News articles classified as Energy

Charging cars at home at night is not the way to go

The move to electric vehicles will result in large costs for generating, transmitting, and storing more power. Shifting current EV charging from home to work and night to day could cut costs and help the grid, according to a new Stanford study.

New ‘lab on a chip’ may accelerate carbon storage efforts

A tiny new device allows scientists to directly observe and quantify how rocks change in the presence of acids, enabling more accurate assessments of sites for underground storage of carbon dioxide, hydrogen, and industrial waste.

Geological activity can rapidly change deep microbial communities

New research reveals that, rather than being influenced only by environmental conditions, deep subsurface microbial communities can transform because of geological movements. The findings advance our understanding of subsurface microorganisms, which comprise up to half of all living material on the planet.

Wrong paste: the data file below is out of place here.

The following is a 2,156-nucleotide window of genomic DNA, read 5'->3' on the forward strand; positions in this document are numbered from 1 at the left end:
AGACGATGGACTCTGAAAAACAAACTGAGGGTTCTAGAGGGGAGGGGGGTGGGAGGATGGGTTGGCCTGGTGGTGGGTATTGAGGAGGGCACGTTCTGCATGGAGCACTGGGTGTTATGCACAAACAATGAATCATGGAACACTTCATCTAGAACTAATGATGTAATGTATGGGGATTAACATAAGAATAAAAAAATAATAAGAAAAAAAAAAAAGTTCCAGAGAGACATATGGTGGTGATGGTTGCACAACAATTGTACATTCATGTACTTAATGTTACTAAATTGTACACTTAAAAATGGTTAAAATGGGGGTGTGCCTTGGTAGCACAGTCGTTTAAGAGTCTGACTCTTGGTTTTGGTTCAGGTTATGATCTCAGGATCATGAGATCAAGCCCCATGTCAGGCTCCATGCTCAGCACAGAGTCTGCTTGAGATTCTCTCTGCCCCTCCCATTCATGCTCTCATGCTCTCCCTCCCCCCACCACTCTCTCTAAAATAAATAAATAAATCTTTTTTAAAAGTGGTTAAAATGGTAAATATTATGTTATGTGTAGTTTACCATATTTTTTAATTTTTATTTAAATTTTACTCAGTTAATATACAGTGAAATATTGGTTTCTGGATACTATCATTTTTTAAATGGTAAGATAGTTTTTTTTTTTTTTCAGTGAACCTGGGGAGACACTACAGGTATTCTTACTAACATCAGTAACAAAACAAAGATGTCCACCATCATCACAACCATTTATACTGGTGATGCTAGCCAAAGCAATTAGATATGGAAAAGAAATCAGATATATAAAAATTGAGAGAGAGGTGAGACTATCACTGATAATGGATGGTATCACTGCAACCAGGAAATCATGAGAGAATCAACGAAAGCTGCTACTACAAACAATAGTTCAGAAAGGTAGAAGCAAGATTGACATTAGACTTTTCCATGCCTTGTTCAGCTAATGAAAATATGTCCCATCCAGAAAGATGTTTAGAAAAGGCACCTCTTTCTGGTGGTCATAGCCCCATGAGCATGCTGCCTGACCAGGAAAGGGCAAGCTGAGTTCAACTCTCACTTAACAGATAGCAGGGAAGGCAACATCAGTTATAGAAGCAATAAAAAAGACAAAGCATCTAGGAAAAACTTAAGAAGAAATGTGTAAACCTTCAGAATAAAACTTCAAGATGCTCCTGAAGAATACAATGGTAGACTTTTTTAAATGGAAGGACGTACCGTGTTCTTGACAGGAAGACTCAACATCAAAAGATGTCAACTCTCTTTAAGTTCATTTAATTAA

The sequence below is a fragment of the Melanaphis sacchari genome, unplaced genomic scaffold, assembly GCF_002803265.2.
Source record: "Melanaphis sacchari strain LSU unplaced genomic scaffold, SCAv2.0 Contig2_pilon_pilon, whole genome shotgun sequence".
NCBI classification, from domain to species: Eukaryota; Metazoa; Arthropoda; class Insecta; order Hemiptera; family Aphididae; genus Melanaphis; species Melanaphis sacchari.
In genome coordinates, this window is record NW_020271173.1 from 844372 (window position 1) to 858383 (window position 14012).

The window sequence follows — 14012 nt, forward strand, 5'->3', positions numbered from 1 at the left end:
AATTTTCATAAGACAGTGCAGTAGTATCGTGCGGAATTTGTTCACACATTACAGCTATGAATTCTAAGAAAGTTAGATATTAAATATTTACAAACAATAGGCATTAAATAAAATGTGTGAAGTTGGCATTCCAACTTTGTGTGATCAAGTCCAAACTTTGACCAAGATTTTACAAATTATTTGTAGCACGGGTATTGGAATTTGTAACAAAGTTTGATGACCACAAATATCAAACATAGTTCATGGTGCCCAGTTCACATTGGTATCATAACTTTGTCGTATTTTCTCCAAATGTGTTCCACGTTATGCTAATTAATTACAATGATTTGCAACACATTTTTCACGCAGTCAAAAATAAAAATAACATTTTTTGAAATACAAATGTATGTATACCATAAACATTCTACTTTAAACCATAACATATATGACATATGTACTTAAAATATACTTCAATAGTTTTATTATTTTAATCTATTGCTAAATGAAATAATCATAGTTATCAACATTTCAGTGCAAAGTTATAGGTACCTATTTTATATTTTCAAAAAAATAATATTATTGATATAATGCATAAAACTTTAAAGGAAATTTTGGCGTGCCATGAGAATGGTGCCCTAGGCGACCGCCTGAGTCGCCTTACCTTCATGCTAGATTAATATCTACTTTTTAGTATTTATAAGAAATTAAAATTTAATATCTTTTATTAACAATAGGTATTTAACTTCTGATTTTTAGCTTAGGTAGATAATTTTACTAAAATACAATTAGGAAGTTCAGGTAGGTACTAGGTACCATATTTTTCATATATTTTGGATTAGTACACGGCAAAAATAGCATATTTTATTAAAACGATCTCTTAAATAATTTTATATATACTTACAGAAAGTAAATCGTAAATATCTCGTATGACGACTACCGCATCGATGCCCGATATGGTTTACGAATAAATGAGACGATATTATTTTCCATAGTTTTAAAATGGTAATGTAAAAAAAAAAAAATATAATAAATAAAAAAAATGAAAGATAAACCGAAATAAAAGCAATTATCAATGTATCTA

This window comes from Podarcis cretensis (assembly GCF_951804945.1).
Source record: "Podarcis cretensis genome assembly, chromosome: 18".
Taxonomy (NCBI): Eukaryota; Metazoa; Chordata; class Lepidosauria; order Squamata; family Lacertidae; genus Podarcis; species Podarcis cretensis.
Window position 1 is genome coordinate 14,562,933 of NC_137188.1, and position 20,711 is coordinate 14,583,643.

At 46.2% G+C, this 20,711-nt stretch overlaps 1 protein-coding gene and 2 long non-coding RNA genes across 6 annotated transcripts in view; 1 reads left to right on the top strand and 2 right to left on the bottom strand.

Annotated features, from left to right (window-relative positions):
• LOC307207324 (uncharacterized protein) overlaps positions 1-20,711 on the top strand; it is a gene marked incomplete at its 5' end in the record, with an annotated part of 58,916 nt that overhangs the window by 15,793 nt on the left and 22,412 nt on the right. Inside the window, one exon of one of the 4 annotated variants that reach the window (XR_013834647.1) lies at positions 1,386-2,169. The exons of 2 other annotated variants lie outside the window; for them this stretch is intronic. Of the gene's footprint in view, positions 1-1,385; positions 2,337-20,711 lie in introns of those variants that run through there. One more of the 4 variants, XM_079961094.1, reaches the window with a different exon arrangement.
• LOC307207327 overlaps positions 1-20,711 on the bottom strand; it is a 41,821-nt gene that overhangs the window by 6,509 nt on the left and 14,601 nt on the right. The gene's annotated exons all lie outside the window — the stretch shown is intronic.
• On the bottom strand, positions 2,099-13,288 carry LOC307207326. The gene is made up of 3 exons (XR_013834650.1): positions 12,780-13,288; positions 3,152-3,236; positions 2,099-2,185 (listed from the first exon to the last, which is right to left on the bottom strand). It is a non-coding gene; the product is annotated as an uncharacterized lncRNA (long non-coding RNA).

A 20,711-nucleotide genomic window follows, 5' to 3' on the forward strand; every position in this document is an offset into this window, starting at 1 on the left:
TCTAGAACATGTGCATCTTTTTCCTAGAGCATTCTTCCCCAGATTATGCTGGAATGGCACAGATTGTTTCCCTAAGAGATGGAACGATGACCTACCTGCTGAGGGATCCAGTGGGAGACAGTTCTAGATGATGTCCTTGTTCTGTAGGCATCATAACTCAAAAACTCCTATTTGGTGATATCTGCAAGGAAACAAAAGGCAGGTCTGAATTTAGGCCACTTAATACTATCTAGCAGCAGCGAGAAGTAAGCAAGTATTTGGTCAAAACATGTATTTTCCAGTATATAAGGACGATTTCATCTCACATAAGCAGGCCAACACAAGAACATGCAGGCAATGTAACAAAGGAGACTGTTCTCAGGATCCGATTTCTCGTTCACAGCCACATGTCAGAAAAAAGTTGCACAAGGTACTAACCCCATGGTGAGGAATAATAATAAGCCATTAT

Next-gen battery solutions

A new mathematical model has brought together the physics and chemistry of highly promising lithium-metal batteries, providing researchers with plausible, fresh solutions to a problem known to cause degradation and failure.

Small modular reactors produce high levels of nuclear waste

Small modular reactors, long touted as the future of nuclear energy, will actually generate more radioactive waste than conventional nuclear power plants, according to research from Stanford and the University of British Columbia.

Research initiative on hydrogen for decarbonization

The Stanford Energy Hydrogen Initiative will fund research to evaluate hydrogen’s role in the transition to sustainable energy and the technologies, policies, and financial mechanisms to fulfill that role.

Health, happiness and prosperity – with fewer kilowatts

Analysis of data from 140 countries suggests many rich countries could use less energy per capita without compromising health, happiness or prosperity. Countries struggling with energy poverty may be able to maximize well-being with less energy than previously thought.